Monday, November 18, 2013

Leica M (rangefinder) Film Series Cutaways

With the introduction of the rangefinder system in 1954, Leica M film cameras became, for many photographers, the perfect tools for capturing the fascination of a moment - discreetly, silently and without hesitation. The "M" within the nomenclature of this series of cameras comes from the first initial of "Meßsucher" (or "Messsucher"), which is the German word for "Rangefinder".

M3 – 1954–66 (Total 200,000 units manufactured) Introduced at the German Photokina exhibition in 1954, the M3 was the first of the M series Leicas, a line that is still manufactured today, and featured the first Leica body with a bayonet-style mount for interchangeable lenses. In an advertisement from 1956, it was regarded as a "lifetime investment in perfect photography". The M3 has a .92 magnification finder, the highest of any M camera made. The price of this high magnification was that a 35mm lens required "goggles" that fit in front of the view/rangefinder windows to facilitate a wider view. The M3 advanced film via a lever rather than knob, the first M3s required two strokes to advance the film, after 1958 M3's were single-stroke. Early M3s lacked a frame preview selector lever to switch between framelines.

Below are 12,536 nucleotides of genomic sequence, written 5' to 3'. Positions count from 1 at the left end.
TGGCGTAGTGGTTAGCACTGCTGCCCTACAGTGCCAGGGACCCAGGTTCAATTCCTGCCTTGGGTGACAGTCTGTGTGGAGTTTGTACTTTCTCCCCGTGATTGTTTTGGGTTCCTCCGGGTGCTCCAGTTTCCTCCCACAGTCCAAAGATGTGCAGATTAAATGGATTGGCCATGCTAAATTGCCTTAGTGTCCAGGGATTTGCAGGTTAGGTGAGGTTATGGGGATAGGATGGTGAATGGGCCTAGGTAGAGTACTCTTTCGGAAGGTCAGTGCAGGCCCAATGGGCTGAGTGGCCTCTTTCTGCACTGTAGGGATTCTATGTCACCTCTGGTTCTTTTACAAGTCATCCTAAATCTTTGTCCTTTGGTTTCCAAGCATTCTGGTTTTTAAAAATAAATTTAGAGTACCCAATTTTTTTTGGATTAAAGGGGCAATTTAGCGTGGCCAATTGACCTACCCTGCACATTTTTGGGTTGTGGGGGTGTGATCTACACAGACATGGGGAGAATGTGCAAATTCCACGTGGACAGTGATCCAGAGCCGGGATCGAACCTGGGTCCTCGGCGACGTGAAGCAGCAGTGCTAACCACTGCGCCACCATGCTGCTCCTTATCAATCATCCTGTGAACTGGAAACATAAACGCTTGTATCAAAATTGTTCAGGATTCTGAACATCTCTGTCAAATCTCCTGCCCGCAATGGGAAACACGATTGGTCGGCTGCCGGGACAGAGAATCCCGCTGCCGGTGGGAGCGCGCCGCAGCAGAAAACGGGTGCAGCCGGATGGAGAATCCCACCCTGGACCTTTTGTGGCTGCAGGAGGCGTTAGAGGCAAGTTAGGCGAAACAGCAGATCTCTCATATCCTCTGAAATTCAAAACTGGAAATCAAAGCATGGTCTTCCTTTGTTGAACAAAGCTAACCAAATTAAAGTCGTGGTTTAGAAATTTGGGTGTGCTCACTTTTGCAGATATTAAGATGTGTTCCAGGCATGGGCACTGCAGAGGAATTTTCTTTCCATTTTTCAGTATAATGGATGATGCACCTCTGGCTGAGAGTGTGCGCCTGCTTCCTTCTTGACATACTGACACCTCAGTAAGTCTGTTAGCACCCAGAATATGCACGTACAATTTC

Leica M3 cutaway

M2 – 1958–67 (88,000 sets were manufactured). A scaled-down and lower-cost version of the M3, the M2 had a simplified rangefinder of 0.72 magnification, allowing easier use of 35mm lenses. The 0.72 magnification became the standard viewfinder magnification for future M cameras. The M2 lacked the self-resetting film frame counter of its predecessor.

Leica M2 cutaway

M4 – 1967–75 (50,000 sets were manufactured); 1974–75 (6,500 sets were manufactured). With added rangefinder framelines for 35mm and 135mm lenses. Introduced the canted rewind crank (the previous Ms had rewind knobs). With the M5, was the last M camera to have a self-timer.

Leica M4 cutaway

M5 – 1971–75 (31,400 sets were manufactured). With added integral TTL lightmeter. First Leica with a light meter, a mechanical swinging-arm CDS cell positioned behind the lens. The added functionality required a redesigned, larger body compared with the traditional M3 dimensions. Certain wide angle lenses (early 21mm f4.0 and f3.4) could not be used in the camera without modification because of the possibility of damage to the rear element of the lens or the meter arm. For similar reasons, collapsible lenses could not be collapsed on the M5. These restrictions also held true for the Leica CL (below). With the M4, last M camera to have a self-timer.

Leica M5 cutaway

M6 – 1984–98. A camera that first combined the M3 form factor with a modern, off-the-shutter light meter with no moving parts and LED arrows in the viewfinder. Informally referred to as the M6 "Classic" to distinguish it from the "M6 TTL" models, and to indicate its "Classic" M3 dimensions.

Leica M6 cutaway

M7 2002. Has TTL exposure, aperture priority and manual exposure, electronic shutter and two mechanical speeds of 1/60 and 1/125. Comes in .58, .72, and .85 viewfinder formats, each with different brightline framelines. Same taller top plate and counter-clockwise shutter dial as the M6 TTL. Leica even produced an M7 made of solid titanium, and offered it in a kit with 1 or several like titanium colored lenses.

Leica M7 cutaway

(via Wikipedia)

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